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Mesh Generation

Having the limit surface the goal is now to generate a new triangular mesh over it, respecting a given mesh density distribution (typically prescribed at nodes of the STL mesh serving as the control grid and/or curvature based) that makes the mesh suitable for subsequent computational analysis. The discretization is carried out in a hierarchical manner. Firstly, the model vertices are discretized. Then the (limit) curves are segmented using the mass curve of the required element density along that curve. And finally, the individual (limit) surfaces are triangulated.

In order to control the element size distribution, an octree is built around the domain to be discretized. The size of individual octants corresponds approximately to the required element spacing while the nodes (corners) of the octants are storing the required spacing exactly. To ensure the gradual variation of the element size, the maximum one-level octree difference of octants sharing an edge is enforced. This will guarantee creation of well shaped triangles. During the actual mesh generation the required element size is extracted from the octree for a given location using the interpolation of octree nodal values of the element size.

In the presented implementation, the surfaces are discretized by the advancing front technique constrained directly to the surface and modified to reflect surface curvature [6]. Firstly, the initial front consisting of mesh edges at boundary curves of the surface (including inner loops) is established. Once the initial front has been set up, the mesh generation continues on the basis of an edge removal algorithm according to the following steps until the front becomes empty:

The generated mesh is then subjected to an optimization in order to improve the quality of the final mesh. The Laplacian smoothing technique in the combination with topological transformations (diagonal edge swapping) is adopted. This yields the optimized grid after only a few cycles of smoothing (typically up to six). Note that, contradictory to the smoothing carried out in 2D, the repositioning of a node during the smoothing is likely to shift the node out of the surface. Therefore, the node has to be projected back to the surface to satisfy the surface constraint.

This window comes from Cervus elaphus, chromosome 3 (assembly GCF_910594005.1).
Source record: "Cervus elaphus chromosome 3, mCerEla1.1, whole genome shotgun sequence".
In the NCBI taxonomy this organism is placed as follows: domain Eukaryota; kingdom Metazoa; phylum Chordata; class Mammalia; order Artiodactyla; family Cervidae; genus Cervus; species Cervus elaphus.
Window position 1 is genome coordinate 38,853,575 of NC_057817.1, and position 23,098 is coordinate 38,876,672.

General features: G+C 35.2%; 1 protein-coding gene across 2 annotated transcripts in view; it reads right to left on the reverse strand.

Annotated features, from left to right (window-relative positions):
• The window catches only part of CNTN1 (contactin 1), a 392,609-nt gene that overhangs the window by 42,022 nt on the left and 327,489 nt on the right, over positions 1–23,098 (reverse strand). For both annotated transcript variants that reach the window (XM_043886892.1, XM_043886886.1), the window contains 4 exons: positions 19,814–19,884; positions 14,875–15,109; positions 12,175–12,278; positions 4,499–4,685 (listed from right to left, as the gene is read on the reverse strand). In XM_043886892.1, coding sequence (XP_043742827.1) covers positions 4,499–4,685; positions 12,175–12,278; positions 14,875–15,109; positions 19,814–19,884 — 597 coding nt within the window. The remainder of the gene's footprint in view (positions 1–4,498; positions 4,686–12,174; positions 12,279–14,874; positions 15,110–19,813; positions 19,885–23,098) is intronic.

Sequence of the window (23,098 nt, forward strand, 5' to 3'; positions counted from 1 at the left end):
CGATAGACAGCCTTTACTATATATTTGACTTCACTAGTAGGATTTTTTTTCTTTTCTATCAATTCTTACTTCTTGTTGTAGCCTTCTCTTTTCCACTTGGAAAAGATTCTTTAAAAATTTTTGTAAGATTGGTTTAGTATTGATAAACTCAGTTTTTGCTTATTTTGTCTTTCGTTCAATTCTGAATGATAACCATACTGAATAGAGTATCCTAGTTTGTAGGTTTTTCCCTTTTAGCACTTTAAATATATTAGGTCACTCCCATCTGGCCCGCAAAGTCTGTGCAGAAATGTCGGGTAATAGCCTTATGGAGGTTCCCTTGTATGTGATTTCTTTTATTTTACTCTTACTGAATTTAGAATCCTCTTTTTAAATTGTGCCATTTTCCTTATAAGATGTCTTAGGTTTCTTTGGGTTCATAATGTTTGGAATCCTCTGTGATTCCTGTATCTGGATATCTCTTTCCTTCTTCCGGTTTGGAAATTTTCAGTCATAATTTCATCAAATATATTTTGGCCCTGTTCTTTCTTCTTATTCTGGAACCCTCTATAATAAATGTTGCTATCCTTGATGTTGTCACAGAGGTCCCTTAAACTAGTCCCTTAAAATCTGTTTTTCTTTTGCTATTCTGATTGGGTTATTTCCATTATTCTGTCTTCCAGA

A crucial aspect of the proposed mesh generation strategy is related to the point-to-surface projection. Simple and efficient algorithms available for the projection to parametric surfaces cannot be adopted simply because of missing parameterization of the limit surface. Moreover, the situation is further complicated by the fact, that the normal to the limit surface can be evaluated only at the bg nodes of the original or refined control grid. Therefore in order to make the projection sufficiently accurate (in terms of the distance from the limit surface and match with the exact normal), it is necessary to subdivide the original control grid up to a high level. This results in a huge amount of data to be stored, which is not acceptable. In [7], an efficient and reliable approach for the projection of a point to the limit surface has been proposed. This approach is based on the localized progressive refinement of the control grid towards the actual projection. A recursive implementation of this algorithm enables virtually an unlimited number of refinements with constant memory requirements to be performed. Note that the refinement is of temporary character and it is discarded after the projection is completed. Since some of the projections during the mesh generation can be accomplished with considerably lower accuracy (without any significant impact on the resulting mesh), an alternative approximate, but more efficient projection technique was suggested. This is based on approximating bg faces of the control grid by quadratic Bezier triangular patches and on the employment of a standard projection technique applicable to parametric surfaces (see [7] for details).

With respect to the application of the above meshing technique to the limit surfaces reconstructed from the STL meshes, it should be noted that planar surfaces (seemingly the simplest case) must be handled in a special way. The reason is that planar surface, having zero curvature in all directions, prevents the use of the curvature based mechanism to tessellate it into STL bg faces. Therefore the aspect ratio and orientation (in plane) of individual bg faces cannot be related to the curvature. This allows two neighbouring bg faces forming the same planar surface to considerably differ in the aspect ratio measured with respect to the shared bg side. As a direct consequence, the limit surface folds over itself, possibly crossing the boundary of the surface. Even thought such a surface still seems to be planar, it is not any more, since the normal is changing orientation from point to point, which is fatal for the meshing algorithm. Therefore, when triangulating a planar surface, the subdivision is not invoked and bg faces of the control grid are used for localization purposes only.



Next: Examples Up: Top Previous: Reconstruction of Limit Surface

Daniel Rypl
2005-11-05